“Every time you are tempted to react in the same old way, ask if you want to be a prisoner of the past or a pioneer of the future.” – Deepak Chopra
My wife spent last week in San Francisco at Dreamforce, and by all accounts it was a week well spent; she returned full of inspiration and ideas, with both of those take-aways extending far beyond the workplace.
One of the major conference themes was that of philanthropy and wellness, and the keynote line-up included such luminaries as Sean Penn, Petra Němcová, and Deepak Chopra. In his session, Chopra used the quote above (which I’m guessing is from one of his books); when I saw/heard it, I was quite struck by its potential to create change.
While the message obviously applies to many areas, I’m going to very briefly focus on the professional aspects.
How many times have you faced resistance to an idea because “that’s not what we’ve done before”, or has the opposition started with something like “well, in the past we…”? Did you feel frustrated that your idea didn’t even get a fair shake, simply because it was new? That seems a pretty ridiculous reason for shooting something down, and one that is almost utterly without merit. It’s also a missed opportunity to make significant change.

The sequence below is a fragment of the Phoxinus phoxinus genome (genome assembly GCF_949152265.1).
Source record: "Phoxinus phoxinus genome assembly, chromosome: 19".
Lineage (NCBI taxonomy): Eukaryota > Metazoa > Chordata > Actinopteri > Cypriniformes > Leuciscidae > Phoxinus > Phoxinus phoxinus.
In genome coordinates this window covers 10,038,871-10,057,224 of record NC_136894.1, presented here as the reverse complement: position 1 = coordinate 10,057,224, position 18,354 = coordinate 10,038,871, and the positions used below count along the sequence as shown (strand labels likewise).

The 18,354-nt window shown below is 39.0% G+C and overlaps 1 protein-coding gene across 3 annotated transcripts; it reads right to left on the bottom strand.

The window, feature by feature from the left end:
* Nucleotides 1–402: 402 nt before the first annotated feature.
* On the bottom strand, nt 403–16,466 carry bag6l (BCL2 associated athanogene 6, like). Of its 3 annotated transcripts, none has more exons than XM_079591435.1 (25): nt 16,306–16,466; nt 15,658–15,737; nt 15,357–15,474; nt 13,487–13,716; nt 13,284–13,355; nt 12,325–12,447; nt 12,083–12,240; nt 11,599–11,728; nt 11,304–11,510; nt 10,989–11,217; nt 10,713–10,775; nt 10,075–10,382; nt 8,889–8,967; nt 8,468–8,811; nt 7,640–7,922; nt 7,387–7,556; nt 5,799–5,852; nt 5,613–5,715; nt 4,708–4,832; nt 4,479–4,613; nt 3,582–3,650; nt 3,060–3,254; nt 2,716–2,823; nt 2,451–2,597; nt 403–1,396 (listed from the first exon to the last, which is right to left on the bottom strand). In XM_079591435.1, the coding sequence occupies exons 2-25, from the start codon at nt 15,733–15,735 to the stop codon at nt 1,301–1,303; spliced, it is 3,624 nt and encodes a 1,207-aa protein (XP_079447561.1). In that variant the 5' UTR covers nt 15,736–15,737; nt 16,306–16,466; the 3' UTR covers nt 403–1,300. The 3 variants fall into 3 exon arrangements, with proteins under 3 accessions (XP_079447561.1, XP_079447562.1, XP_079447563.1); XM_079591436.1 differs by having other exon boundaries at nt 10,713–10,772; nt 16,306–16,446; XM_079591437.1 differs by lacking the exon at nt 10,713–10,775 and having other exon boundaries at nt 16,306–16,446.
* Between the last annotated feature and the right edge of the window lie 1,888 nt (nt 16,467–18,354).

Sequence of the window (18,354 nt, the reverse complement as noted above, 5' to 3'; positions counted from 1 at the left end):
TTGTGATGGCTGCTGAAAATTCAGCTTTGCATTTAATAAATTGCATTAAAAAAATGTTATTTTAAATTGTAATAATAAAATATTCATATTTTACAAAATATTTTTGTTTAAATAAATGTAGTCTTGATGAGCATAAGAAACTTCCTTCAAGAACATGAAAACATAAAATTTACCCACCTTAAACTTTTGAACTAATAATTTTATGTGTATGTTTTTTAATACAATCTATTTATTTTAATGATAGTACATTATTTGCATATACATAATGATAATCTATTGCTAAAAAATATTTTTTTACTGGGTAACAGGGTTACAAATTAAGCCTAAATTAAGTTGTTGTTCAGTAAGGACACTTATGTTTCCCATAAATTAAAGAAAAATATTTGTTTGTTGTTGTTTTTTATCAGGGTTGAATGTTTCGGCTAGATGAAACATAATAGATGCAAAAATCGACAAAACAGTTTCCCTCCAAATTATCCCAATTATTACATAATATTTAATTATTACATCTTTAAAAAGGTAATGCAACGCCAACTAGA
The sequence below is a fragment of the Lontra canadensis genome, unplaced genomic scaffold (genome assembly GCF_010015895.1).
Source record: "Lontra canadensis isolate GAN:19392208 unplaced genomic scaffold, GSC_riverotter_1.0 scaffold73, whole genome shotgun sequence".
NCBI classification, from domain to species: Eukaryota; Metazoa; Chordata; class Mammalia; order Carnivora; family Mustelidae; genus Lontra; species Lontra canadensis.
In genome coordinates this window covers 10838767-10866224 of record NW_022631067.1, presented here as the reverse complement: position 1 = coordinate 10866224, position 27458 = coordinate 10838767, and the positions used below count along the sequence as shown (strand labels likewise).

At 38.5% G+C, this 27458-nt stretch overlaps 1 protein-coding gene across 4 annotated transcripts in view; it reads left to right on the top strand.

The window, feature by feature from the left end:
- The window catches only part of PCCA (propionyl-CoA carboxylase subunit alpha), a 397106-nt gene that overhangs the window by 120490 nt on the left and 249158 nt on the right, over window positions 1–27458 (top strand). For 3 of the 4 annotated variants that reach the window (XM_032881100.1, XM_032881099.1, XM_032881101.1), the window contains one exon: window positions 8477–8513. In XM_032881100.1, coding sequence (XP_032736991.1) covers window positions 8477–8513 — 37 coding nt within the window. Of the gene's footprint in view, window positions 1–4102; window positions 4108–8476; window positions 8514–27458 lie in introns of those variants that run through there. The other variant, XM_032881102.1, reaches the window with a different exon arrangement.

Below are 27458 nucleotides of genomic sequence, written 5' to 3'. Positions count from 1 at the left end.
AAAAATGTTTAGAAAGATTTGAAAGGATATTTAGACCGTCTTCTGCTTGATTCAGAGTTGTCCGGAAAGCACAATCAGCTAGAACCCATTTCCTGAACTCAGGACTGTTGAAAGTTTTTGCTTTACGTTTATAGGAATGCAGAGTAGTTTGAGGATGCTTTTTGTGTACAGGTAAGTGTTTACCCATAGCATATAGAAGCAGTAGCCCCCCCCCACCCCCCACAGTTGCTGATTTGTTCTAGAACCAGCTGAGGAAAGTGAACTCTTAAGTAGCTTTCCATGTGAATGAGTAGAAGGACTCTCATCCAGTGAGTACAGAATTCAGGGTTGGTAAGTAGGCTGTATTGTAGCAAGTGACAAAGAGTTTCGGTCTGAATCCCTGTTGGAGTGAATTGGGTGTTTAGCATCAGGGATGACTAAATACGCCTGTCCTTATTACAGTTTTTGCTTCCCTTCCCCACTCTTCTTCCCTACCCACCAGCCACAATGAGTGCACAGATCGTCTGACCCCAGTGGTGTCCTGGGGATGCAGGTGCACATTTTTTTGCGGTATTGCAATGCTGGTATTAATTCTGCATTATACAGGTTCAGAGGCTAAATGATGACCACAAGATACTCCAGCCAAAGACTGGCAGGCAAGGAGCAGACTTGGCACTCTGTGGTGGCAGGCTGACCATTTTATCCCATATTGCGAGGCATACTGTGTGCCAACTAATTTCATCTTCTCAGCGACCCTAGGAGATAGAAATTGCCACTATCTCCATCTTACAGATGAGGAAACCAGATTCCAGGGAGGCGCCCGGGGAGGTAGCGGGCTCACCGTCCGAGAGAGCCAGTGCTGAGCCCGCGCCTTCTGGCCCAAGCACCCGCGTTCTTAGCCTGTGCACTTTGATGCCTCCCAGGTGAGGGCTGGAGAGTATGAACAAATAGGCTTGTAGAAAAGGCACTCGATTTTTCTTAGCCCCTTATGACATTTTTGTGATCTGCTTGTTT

We can all find incrementally harder and incrementally smarter ways to work – and our output is going to increment in turn – but true progress is the result of disruptive change: a new technology, a new process, a new idea. Sure, trying something new has a risk of failure, of the occasional blunder, but not trying something new comes with an assurance of mediocrity. Luckily, we as leaders (even if only of ourselves) are free to choose.
Trying something new has a risk of failure, but not trying something new comes with an assurance of mediocrity.
Don’t get me wrong, this isn’t an argument for just wildly engaging in lots of crazy activities, but it is most definitely an advocacy for escaping the past and defining a new future (in a responsible and calculated-risk kind of way). Only organizations that foster (reasonable) risk-taking and truly, honestly, genuinely tolerate the failure that is the unavoidable price of progress will be pioneers.
Only organizations that foster (reasonable) risk-taking and truly, honestly, genuinely tolerate the failure that is the unavoidable price of progress will be pioneers.
Two parting notes:
- Chopra’s not the first to talk about being a pioneer vs a prisoner, but as far as I’m aware he’s the first to use the exact phrase I quoted at the top
- You can find some more Chopra quotes right here